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Delays in courts damaging to children
Fri, 13 Aug 2010 11:36:09 GMT
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(photo:Alamy)
Leading children's charity, Barnardo, says vulnerable children are harmed by delays in family court proceedings for care and supervision orders.

Sky News has reported that some of Britain's most vulnerable children in England and Wales are stuck in abusive homes for over a year while awaiting decisions to be taken into the care. According to figures released by Barnardo, in 2009 children waited an average of more than 56 weeks before a court decision was made on care or supervision orders. Family court proceedings took an average of 45 weeks.

Additionally, the total number of unresolved cases increased to 12,994 at the end of 2009, 50 percent more than at the end of 2008.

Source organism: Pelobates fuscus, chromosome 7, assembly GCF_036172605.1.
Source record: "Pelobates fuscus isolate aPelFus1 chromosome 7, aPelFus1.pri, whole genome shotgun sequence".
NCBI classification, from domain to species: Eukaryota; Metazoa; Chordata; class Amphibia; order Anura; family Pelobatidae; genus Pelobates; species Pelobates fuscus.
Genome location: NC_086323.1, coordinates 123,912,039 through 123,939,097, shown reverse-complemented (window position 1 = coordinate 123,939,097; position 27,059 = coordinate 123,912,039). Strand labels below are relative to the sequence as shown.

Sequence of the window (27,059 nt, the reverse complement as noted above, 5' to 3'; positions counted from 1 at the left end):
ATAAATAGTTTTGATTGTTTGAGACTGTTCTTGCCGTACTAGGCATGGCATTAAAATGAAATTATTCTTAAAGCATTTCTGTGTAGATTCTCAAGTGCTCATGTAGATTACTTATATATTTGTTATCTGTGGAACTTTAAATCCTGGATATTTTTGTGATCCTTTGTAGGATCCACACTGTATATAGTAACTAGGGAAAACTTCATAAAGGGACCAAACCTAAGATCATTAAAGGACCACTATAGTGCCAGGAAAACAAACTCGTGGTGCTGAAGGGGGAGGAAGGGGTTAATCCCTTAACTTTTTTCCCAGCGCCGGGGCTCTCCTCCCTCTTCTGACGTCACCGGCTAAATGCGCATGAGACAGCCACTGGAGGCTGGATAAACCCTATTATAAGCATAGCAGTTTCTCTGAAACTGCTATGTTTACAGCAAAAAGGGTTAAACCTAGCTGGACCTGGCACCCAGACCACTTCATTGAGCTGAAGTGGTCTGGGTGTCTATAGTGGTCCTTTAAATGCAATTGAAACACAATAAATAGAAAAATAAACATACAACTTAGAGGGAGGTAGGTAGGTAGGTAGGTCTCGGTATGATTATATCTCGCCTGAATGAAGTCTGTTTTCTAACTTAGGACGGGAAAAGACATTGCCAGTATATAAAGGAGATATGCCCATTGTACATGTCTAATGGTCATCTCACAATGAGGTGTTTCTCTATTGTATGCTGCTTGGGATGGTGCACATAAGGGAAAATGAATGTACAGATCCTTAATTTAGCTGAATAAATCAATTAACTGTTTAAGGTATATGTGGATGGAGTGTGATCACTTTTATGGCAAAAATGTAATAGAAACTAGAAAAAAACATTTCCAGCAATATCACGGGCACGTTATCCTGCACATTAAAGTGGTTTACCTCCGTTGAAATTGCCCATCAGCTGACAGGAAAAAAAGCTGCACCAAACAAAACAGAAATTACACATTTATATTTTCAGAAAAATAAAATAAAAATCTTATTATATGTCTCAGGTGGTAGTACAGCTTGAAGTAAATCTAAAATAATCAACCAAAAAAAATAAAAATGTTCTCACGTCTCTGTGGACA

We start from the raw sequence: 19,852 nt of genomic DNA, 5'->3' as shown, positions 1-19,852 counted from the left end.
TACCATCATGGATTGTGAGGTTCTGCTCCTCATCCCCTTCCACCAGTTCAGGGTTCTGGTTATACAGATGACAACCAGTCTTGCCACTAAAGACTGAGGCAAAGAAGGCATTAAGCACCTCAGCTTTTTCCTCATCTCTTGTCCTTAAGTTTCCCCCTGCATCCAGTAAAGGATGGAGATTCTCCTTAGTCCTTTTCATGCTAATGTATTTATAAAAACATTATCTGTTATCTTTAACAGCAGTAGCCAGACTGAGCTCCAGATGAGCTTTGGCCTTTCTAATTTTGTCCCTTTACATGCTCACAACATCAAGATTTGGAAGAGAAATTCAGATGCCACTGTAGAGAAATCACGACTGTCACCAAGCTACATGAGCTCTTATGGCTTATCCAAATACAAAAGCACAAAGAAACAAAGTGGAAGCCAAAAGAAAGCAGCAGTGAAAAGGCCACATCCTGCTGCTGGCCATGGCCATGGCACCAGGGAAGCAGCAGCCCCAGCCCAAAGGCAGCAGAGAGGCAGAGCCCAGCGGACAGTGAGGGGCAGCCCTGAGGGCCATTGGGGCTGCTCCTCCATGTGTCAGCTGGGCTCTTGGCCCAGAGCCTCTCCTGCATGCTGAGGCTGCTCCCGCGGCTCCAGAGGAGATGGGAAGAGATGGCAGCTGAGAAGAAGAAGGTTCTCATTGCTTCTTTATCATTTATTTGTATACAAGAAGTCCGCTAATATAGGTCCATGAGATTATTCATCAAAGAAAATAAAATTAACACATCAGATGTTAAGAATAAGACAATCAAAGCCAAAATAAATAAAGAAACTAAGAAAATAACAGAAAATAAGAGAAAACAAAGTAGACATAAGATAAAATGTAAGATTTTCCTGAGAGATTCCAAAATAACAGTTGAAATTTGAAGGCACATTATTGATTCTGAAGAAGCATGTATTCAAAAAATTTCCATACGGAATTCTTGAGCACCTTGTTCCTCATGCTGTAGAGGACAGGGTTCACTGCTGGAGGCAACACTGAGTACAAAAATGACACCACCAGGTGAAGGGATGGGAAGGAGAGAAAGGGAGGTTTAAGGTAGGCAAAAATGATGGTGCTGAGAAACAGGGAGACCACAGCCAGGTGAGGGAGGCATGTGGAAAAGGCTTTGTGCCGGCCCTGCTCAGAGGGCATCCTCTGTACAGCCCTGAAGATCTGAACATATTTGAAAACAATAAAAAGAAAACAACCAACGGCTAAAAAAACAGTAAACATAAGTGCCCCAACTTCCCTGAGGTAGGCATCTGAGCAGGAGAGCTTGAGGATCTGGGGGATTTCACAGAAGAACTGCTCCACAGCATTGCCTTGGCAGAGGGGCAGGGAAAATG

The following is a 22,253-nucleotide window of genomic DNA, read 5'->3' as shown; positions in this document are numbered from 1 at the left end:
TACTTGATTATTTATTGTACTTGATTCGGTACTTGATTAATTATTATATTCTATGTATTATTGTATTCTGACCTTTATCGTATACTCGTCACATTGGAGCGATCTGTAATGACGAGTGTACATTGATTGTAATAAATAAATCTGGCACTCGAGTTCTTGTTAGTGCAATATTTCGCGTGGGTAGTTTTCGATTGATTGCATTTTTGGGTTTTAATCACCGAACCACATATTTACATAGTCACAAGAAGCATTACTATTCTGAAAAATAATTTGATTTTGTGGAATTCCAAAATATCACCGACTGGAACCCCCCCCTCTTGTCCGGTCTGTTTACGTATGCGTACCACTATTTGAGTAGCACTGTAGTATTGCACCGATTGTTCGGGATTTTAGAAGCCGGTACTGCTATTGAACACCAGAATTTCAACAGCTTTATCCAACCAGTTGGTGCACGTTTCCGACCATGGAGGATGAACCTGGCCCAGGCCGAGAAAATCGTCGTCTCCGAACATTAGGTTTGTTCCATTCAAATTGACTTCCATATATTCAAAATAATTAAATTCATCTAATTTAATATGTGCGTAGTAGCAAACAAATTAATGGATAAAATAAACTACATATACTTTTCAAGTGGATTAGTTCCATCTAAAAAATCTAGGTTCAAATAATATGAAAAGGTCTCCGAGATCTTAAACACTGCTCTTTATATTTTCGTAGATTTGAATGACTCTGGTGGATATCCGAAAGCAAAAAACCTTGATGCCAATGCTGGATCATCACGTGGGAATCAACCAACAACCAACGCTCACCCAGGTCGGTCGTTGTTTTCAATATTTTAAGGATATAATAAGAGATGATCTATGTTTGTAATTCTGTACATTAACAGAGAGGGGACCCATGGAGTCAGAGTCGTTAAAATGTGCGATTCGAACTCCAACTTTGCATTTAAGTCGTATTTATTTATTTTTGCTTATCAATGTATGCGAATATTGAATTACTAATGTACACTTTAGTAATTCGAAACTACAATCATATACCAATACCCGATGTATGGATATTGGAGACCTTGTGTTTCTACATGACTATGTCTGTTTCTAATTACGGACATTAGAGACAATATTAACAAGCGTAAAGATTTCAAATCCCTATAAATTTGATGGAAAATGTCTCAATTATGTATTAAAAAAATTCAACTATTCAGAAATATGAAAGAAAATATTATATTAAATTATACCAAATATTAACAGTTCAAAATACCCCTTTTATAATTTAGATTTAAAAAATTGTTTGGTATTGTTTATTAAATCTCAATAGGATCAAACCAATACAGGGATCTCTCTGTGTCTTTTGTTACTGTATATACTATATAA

The Guardian points out that the biggest single problem is the courts' unwillingness to trust social workers, branding it “a judicial culture of super-caution.” The unintended consequences are prolonged delays in the proceedings.

Barnardo is now calling for a 30-week limit for county courts to make a decision, according to the BBC.

Barnardo's chief executive Martin Narey stated, "The courts need urgently to reflect on the damage these delays are having on extremely vulnerable children," adding that a year of a child's life was "an inordinate amount of time for them to be trapped in desperate limbo, unclear of their future and very possibly at risk.

"During this time, these children might remain at home with neglectful or abusive birth families or be living in emergency foster care, expected to settle with families they may subsequently have to leave.”

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